[Letters] Returning to a basic melodyK-pop sure does seem to have a significant stance in the international market. In the Korea JoongAng Daily’s June 14 column, “The Korean invasion comes ashore,” it was clearly expressed how well K-pop music has performed abroad. I strongly agree that the Korean music industry should take full use of this popularity and concentrate on appropriate marketing.
Yet, I also came to ponder about our own market. Since the international market is greater in size and possibility, domestic players consider the situation as an overall success when achievements are made. However, it has actually been a while since the Korean music industry has seen dazzling sunshine.
Due to the emergence of MP3 players and other electronic devices, many recording companies are struggling to survive in the digital era. Many singers are now releasing single albums rather than full-length ones.
The Korean music market is becoming a tough ground for survival. The fast changing trends, the emergence of too many idol singers, and people getting sick of ‘hook songs’ are some barriers in the music industry. Korean music lovers want pure and original music.
However, instead of fulfilling the desires of their fans, the Korean music industry is only focusing on the broad international market.
In other words, the Korean music market is being neglected with no specific strategy for above-average returns.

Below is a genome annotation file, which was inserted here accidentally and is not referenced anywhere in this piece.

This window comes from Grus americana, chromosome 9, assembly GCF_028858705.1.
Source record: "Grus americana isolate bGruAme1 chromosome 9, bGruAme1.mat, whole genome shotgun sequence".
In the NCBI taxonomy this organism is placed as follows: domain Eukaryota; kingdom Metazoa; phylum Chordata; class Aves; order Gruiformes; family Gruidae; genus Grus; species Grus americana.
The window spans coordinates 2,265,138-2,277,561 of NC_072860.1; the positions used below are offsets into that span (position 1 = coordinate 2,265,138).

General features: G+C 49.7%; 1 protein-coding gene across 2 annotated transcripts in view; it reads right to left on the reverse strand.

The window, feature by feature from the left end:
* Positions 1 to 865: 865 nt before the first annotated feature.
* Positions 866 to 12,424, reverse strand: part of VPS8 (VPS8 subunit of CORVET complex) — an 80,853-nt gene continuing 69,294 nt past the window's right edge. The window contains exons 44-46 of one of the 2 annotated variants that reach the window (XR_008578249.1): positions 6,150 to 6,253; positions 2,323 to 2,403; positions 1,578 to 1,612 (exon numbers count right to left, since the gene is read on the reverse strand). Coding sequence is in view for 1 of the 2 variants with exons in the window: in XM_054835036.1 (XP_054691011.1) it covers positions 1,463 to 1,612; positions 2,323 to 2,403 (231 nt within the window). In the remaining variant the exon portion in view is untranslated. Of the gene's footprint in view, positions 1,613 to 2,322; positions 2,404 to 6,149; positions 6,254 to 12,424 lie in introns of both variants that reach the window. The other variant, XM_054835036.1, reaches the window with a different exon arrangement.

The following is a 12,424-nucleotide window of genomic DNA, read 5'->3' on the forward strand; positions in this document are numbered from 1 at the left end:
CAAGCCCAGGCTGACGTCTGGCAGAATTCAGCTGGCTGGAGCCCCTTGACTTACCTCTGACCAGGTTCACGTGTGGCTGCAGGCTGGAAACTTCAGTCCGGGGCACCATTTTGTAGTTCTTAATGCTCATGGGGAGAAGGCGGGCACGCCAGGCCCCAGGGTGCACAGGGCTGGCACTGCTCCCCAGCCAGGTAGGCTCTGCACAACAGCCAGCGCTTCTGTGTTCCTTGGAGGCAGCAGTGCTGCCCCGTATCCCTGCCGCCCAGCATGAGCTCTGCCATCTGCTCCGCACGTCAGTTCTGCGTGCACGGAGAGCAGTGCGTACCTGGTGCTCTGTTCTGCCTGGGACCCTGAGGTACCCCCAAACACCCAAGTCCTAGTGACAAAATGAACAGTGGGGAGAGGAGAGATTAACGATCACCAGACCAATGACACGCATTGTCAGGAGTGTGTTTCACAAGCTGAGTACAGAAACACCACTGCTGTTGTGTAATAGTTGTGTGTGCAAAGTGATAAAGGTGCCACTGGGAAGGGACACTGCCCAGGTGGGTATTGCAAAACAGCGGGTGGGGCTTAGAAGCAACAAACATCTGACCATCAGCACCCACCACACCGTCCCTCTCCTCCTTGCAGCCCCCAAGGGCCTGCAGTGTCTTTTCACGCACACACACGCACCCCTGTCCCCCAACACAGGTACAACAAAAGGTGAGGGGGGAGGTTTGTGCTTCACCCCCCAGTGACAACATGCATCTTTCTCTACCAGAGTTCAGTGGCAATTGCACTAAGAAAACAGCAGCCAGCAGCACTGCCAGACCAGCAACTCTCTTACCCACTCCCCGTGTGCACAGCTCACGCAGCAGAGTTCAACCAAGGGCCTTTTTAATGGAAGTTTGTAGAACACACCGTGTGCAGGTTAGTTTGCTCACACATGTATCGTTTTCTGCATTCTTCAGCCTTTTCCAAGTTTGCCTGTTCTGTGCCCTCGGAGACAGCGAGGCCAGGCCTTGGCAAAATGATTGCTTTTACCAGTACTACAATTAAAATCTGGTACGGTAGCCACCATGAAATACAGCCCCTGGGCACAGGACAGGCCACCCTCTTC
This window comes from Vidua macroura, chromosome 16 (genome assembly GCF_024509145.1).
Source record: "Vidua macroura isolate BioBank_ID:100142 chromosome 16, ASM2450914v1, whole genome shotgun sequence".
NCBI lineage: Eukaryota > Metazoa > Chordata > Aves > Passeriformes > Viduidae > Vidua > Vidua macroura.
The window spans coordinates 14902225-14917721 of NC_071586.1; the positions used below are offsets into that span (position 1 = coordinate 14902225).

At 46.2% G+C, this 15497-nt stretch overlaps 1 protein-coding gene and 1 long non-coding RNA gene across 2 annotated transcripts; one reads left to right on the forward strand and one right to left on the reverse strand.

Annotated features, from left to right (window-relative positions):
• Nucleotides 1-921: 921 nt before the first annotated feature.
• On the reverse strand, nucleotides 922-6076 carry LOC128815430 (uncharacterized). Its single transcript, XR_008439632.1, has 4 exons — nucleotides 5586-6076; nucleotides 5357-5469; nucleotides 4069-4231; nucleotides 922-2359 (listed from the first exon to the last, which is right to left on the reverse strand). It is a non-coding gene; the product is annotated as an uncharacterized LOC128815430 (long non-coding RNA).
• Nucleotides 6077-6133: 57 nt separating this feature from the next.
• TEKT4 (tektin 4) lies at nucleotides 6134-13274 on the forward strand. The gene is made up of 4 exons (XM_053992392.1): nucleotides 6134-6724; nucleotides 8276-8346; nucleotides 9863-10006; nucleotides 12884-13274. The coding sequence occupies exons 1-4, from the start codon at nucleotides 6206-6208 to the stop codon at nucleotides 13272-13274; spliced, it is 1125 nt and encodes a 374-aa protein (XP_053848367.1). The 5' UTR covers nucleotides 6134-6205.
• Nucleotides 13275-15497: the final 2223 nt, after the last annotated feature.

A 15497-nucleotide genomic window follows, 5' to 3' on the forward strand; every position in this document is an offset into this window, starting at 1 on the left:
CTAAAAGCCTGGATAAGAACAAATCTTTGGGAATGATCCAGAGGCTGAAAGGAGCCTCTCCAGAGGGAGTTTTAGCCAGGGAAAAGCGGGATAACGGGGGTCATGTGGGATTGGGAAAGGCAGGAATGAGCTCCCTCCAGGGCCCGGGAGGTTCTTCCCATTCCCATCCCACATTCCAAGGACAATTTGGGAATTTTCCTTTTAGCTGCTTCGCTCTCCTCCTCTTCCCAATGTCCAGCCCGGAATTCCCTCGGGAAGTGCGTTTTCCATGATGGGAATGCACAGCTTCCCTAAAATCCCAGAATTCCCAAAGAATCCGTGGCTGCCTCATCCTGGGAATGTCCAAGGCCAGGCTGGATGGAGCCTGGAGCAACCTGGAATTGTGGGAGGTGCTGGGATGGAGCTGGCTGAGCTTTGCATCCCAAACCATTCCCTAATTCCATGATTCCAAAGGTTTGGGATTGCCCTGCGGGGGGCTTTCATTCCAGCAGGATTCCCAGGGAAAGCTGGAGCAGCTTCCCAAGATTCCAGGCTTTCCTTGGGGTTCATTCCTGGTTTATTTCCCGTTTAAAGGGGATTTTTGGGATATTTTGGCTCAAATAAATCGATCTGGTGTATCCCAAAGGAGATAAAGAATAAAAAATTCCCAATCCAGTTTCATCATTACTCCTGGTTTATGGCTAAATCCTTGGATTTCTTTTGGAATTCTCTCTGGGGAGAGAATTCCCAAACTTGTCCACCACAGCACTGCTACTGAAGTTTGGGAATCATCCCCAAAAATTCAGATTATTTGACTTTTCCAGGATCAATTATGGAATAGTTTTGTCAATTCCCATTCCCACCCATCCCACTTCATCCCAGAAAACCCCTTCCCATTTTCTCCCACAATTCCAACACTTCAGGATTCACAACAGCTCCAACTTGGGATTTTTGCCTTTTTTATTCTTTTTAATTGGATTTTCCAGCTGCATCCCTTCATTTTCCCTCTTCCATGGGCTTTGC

The Korean music industry should apply a basics strategy. This does not mean the industry should focus on talent scouting and continue to nurture new idol musicians. Instead, music companies should work on marketing by making usage of the oldies, which are the basics of music itself. These days there are so many Korean idol singers that it is hard to keep track of who is who. For a while it seemed that idol singers were the main axis of the music industry.
However, the circumstances are changing. More and more Koreans are drifting back to the 60s, 70s and 80s and listening to the oldies. With the start of the so-called ‘C’est si Bon’ craze led by musicians Song Chang-sik, Yoon Hyeong-ju and Kim Se-hwan, Koreans are turning their backs to idol singers and going back to the past.
In other words, the ears of Koreans are reacting to the soothing melody of a more basic kind of music. Early birds who have already caught glimpses of the trend have made profits by arranging concerts and albums based on songs from the past. The concert of C’est si Bon friends was arranged as a tour concert, performing all the main stages in Korea.
In a way it would be correct to say that a ‘going back to the basics’ strategy is actually already starting to sprout in the Korean music industry. With a little boost by music programs on television and radio programs, the oldies wave will emerge significantly and become the next activator of the music market.
Because the international market is the path to selling music, businesses tend to focus on strategies that meet ‘global ears.’ If the strategy succeeds in the international market, they tend to think that it will also work in the domestic market as well. However, different strategies at appropriate times should be applied for success.
Korean idol singers may be a driving force in the current international music market, but they no longer pass through in Korea.
Therefore, in order for Korea to maintain a more stable music industry in the future, players in the music industry should come up with strategies to develop music inside the country.
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Kim Da-young, a senior at Ewha Womans University